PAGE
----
Dear Priscilla Bennett Friends,
I hope your holidays were peaceful and that you are staying warm. The emergency room I worked in was busiest during the holidays. Alcohol and drug consumption, high expectations of families and close quarters over an extended period of time seemed to contribute to the rise in domestic violence.
In my novel, Katie gets her worst battering on Christmas night by her famous plastic surgeon husband, Claude, in front of their young daughter, Rose, while reading a bedtime story to her on her bed. What made him snap? Claude yells that Katie didn’t put Rose to bed on time and she’s a horrible mother. So he’s going to teach her how to behave—he’s doing her a favor. Rose is screaming for him to stop hurting her mother, but there’s no stopping the rage.
I saw this scenario over and over in the emergency room and tended to the victims wounds while listening to their accounts—some with broken jaws couldn’t talk—others lay in shocked silence. They never knew when the abuser was going to snap and tried to cover all the bases but never could.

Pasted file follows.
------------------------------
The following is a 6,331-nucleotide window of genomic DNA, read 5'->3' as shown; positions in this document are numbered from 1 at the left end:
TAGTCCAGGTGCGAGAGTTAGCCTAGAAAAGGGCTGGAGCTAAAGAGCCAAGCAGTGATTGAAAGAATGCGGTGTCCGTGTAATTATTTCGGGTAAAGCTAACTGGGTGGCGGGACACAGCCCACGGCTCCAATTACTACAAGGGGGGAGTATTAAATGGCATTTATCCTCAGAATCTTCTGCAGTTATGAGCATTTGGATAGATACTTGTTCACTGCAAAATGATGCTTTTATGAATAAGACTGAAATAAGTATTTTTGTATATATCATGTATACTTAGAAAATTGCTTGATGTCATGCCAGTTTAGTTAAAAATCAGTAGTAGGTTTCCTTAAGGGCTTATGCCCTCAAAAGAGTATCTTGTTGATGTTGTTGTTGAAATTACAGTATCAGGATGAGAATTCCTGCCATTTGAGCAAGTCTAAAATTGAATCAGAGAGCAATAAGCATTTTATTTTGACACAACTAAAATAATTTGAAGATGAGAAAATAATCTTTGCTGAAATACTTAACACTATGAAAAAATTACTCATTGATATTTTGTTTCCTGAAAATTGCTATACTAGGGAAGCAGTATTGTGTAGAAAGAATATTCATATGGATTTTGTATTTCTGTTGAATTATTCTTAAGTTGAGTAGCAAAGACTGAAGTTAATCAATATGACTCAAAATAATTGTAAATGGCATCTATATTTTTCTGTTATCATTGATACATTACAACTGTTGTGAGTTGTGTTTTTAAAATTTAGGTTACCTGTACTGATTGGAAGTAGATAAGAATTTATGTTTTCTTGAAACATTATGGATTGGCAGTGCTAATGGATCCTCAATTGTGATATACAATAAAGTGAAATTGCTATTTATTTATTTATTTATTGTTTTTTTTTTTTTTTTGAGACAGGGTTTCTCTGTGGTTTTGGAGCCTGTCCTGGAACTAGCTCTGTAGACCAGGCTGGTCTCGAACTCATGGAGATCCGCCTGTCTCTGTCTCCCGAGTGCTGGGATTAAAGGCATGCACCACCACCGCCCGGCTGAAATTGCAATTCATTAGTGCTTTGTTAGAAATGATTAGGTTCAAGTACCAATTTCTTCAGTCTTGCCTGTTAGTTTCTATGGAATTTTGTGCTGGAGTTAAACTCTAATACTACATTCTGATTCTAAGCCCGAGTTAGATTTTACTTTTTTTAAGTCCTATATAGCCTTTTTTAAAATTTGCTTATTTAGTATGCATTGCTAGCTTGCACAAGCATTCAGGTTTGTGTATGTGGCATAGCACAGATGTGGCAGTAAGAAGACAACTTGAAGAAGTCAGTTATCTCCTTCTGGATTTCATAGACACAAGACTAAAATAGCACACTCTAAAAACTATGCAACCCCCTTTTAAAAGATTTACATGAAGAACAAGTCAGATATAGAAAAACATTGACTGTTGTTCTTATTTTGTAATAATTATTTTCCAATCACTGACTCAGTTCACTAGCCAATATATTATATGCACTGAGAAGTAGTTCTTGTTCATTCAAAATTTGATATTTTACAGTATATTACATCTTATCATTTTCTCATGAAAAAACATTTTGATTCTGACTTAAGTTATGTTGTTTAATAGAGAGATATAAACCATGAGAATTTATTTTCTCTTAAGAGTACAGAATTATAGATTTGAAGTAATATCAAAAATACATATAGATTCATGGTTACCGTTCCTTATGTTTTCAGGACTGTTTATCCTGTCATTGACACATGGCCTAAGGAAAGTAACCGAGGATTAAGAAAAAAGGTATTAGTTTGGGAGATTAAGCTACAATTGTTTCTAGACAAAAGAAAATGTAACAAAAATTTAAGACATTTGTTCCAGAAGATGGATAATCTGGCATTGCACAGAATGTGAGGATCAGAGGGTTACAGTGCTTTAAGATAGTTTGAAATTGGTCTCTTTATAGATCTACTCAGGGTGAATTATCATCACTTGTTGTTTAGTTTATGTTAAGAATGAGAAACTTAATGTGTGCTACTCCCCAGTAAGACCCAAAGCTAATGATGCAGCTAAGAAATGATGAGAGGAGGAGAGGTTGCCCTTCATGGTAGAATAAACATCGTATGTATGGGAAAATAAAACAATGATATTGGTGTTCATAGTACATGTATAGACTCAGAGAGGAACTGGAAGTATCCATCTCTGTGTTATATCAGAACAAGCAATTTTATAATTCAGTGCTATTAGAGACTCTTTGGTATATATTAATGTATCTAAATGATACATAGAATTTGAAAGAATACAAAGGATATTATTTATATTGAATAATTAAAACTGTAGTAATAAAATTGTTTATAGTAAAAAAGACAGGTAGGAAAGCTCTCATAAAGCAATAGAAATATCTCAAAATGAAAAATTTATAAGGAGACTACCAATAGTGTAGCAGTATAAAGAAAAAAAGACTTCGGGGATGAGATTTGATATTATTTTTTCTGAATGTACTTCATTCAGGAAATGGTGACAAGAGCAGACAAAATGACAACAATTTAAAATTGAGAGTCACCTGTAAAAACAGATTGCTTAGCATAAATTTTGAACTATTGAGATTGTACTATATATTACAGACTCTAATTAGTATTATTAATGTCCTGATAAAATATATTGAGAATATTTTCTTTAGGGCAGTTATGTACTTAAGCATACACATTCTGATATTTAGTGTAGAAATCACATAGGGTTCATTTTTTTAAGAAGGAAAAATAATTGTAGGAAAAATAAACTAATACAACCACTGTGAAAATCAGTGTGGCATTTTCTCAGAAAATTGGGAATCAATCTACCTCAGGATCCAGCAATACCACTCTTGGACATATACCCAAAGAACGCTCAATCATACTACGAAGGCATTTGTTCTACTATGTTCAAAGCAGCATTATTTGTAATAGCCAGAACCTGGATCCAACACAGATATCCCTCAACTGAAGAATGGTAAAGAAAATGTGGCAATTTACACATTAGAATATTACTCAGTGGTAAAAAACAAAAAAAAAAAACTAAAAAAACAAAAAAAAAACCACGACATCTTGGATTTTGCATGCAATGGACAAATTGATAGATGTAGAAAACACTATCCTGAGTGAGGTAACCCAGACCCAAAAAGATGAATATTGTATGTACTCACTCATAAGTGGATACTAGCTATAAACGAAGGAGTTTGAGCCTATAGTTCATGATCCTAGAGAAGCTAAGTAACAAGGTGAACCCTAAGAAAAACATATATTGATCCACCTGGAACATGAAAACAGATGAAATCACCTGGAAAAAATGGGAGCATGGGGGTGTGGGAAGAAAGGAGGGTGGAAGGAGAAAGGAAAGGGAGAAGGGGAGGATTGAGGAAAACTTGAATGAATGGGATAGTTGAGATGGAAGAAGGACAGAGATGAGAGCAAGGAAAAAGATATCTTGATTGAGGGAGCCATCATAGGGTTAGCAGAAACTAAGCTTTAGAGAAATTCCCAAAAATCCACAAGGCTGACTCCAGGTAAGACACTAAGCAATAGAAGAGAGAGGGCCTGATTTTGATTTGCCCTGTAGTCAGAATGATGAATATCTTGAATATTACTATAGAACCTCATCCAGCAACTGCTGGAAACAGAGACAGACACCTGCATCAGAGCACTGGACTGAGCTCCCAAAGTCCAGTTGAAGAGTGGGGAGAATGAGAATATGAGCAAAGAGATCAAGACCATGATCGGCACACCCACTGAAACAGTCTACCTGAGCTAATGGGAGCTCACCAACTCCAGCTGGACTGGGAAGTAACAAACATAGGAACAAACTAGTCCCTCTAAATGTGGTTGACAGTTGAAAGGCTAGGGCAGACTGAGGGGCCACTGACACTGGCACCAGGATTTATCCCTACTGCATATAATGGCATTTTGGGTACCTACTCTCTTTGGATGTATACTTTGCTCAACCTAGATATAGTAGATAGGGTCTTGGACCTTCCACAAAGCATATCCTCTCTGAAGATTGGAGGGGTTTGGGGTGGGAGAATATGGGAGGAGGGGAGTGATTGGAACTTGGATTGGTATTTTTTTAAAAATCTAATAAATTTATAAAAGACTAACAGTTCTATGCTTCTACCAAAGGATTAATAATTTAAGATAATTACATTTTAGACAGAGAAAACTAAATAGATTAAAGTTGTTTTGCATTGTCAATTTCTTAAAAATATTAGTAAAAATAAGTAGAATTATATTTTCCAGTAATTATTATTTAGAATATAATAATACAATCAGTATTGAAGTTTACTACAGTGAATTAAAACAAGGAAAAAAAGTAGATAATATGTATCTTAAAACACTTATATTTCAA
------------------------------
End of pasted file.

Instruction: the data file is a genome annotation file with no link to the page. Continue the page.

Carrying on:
Katie keeps trying to please Claude. She can’t figure out what she’s doing wrong to trigger him and waits in anticipation of the next time until she realizes she might not survive and her daughter would be left alone with him—a horrible fate. Claude keeps telling her it’s her—everything is her fault. If only she would listen to him and do what he says, then everything would be fine. The fact that Katie feels she won’t survive another battering and that Claude did it in front of her daughter, Rose, is a turning point. The child is traumatized, and Katie realizes she has to face reality, but she can’t just leave. She has no money and nowhere to go. Her parents will not support her breaking up this “perfect marriage.” She will find a way.
Take good care of yourselves,
PRISCILLA BENNETT XOXO